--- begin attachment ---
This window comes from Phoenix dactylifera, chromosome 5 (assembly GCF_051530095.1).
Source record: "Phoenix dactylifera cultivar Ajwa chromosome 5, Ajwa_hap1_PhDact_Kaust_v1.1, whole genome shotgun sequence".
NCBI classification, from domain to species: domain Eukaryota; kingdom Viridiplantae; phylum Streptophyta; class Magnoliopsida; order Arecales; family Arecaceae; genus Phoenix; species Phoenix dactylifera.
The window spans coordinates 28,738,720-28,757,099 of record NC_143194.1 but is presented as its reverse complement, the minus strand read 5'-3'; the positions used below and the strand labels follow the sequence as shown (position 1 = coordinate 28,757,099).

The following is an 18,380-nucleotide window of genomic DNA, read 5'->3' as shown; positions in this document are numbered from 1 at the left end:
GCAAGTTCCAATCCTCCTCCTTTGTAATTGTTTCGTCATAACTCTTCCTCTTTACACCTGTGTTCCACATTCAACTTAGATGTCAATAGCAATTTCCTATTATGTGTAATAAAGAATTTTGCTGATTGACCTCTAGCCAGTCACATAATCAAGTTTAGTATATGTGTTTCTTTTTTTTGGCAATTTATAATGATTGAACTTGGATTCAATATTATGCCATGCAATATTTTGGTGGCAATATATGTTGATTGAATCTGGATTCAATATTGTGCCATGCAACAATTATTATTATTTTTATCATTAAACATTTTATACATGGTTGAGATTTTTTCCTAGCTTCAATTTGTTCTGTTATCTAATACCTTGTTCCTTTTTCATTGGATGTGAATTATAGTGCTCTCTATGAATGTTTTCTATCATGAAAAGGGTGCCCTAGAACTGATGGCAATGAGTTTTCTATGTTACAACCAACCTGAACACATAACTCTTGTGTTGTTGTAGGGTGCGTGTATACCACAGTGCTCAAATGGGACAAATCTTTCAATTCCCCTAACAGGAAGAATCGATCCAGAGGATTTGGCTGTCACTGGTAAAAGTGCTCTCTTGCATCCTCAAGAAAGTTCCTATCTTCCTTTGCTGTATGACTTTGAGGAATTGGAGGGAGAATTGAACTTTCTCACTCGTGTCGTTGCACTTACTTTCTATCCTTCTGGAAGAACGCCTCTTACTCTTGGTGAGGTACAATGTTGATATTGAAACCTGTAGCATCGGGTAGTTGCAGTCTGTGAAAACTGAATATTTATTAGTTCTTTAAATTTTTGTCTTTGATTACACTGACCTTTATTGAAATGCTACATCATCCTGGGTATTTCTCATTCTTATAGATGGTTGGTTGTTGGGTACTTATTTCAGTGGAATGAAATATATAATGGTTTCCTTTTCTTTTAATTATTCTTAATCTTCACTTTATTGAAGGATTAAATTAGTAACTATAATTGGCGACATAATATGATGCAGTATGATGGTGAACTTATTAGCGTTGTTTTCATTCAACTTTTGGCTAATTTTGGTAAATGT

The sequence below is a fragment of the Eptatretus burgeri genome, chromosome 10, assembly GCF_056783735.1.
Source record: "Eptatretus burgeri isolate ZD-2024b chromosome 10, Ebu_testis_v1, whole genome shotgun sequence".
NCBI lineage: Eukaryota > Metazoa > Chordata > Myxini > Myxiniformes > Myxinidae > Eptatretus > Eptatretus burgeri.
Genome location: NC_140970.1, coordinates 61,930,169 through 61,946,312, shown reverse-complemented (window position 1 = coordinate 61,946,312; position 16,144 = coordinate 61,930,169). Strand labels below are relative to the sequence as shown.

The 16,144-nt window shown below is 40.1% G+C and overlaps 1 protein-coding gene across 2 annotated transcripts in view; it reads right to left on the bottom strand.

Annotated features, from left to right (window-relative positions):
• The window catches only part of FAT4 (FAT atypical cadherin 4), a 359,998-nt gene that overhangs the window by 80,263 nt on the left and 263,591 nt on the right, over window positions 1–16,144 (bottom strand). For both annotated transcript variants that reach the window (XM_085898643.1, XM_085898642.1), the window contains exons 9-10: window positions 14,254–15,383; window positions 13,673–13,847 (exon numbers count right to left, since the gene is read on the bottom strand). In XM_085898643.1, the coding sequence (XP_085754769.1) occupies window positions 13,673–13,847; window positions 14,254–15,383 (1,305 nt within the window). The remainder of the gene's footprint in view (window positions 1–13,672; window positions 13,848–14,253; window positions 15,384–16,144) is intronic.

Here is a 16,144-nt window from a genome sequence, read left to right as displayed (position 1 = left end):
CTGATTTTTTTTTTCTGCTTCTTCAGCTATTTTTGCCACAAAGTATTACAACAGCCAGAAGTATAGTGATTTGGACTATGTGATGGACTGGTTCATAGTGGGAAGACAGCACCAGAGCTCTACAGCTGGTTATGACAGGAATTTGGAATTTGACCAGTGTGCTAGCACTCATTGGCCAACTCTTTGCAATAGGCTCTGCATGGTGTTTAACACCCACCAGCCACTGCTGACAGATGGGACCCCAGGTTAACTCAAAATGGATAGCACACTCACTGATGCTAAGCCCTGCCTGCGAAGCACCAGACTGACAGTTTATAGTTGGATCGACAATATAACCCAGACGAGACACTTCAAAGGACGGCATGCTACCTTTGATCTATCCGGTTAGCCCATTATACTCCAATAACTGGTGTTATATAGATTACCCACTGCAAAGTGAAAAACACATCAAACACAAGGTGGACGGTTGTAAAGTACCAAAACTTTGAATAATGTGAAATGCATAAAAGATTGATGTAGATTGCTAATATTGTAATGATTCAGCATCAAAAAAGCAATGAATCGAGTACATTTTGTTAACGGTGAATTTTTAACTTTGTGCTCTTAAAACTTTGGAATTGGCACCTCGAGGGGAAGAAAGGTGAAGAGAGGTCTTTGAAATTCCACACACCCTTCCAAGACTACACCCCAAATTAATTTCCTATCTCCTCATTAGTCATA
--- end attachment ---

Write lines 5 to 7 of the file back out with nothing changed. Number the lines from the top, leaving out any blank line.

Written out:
The following is an 18,380-nucleotide window of genomic DNA, read 5'->3' as shown; positions in this document are numbered from 1 at the left end:
GCAAGTTCCAATCCTCCTCCTTTGTAATTGTTTCGTCATAACTCTTCCTCTTTACACCTGTGTTCCACATTCAACTTAGATGTCAATAGCAATTTCCTATTATGTGTAATAAAGAATTTTGCTGATTGACCTCTAGCCAGTCACATAATCAAGTTTAGTATATGTGTTTCTTTTTTTTGGCAATTTATAATGATTGAACTTGGATTCAATATTATGCCATGCAATATTTTGGTGGCAATATATGTTGATTGAATCTGGATTCAATATTGTGCCATGCAACAATTATTATTATTTTTATCATTAAACATTTTATACATGGTTGAGATTTTTTCCTAGCTTCAATTTGTTCTGTTATCTAATACCTTGTTCCTTTTTCATTGGATGTGAATTATAGTGCTCTCTATGAATGTTTTCTATCATGAAAAGGGTGCCCTAGAACTGATGGCAATGAGTTTTCTATGTTACAACCAACCTGAACACATAACTCTTGTGTTGTTGTAGGGTGCGTGTATACCACAGTGCTCAAATGGGACAAATCTTTCAATTCCCCTAACAGGAAGAATCGATCCAGAGGATTTGGCTGTCACTGGTAAAAGTGCTCTCTTGCATCCTCAAGAAAGTTCCTATCTTCCTTTGCTGTATGACTTTGAGGAATTGGAGGGAGAATTGAACTTTCTCACTCGTGTCGTTGCACTTACTTTCTATCCTTCTGGAAGAACGCCTCTTACTCTTGGTGAGGTACAATGTTGATATTGAAACCTGTAGCATCGGGTAGTTGCAGTCTGTGAAAACTGAATATTTATTAGTTCTTTAAATTTTTGTCTTTGATTACACTGACCTTTATTGAAATGCTACATCATCCTGGGTATTTCTCATTCTTATAGATGGTTGGTTGTTGGGTACTTATTTCAGTGGAATGAAATATATAATGGTTTCCTTTTCTTTTAATTATTCTTAATCTTCACTTTATTGAAGGATTAAATTAGTAACTATAATTGGCGACATAATATGATGCAGTATGATGGTGAACTTATTAGCGTTGTTTTCATTCAACTTTTGGCTAATTTTGGTAAATGT

The sequence below is a fragment of the Eptatretus burgeri genome, chromosome 10, assembly GCF_056783735.1.